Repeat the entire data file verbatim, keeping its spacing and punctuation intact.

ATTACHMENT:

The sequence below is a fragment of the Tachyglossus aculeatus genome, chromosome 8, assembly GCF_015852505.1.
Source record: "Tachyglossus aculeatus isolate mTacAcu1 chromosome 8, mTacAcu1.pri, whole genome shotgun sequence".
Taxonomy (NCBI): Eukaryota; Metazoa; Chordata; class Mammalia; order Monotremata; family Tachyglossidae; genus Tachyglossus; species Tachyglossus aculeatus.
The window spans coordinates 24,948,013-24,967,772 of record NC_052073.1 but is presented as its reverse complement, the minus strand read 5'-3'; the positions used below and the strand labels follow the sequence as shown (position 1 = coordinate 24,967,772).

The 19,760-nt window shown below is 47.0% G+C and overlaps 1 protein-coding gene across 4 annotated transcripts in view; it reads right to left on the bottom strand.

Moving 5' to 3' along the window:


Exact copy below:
The sequence below is a fragment of the Tachyglossus aculeatus genome, chromosome 8, assembly GCF_015852505.1.
Source record: "Tachyglossus aculeatus isolate mTacAcu1 chromosome 8, mTacAcu1.pri, whole genome shotgun sequence".
Taxonomy (NCBI): Eukaryota; Metazoa; Chordata; class Mammalia; order Monotremata; family Tachyglossidae; genus Tachyglossus; species Tachyglossus aculeatus.
The window spans coordinates 24,948,013-24,967,772 of record NC_052073.1 but is presented as its reverse complement, the minus strand read 5'-3'; the positions used below and the strand labels follow the sequence as shown (position 1 = coordinate 24,967,772).

The 19,760-nt window shown below is 47.0% G+C and overlaps 1 protein-coding gene across 4 annotated transcripts in view; it reads right to left on the bottom strand.

Moving 5' to 3' along the window: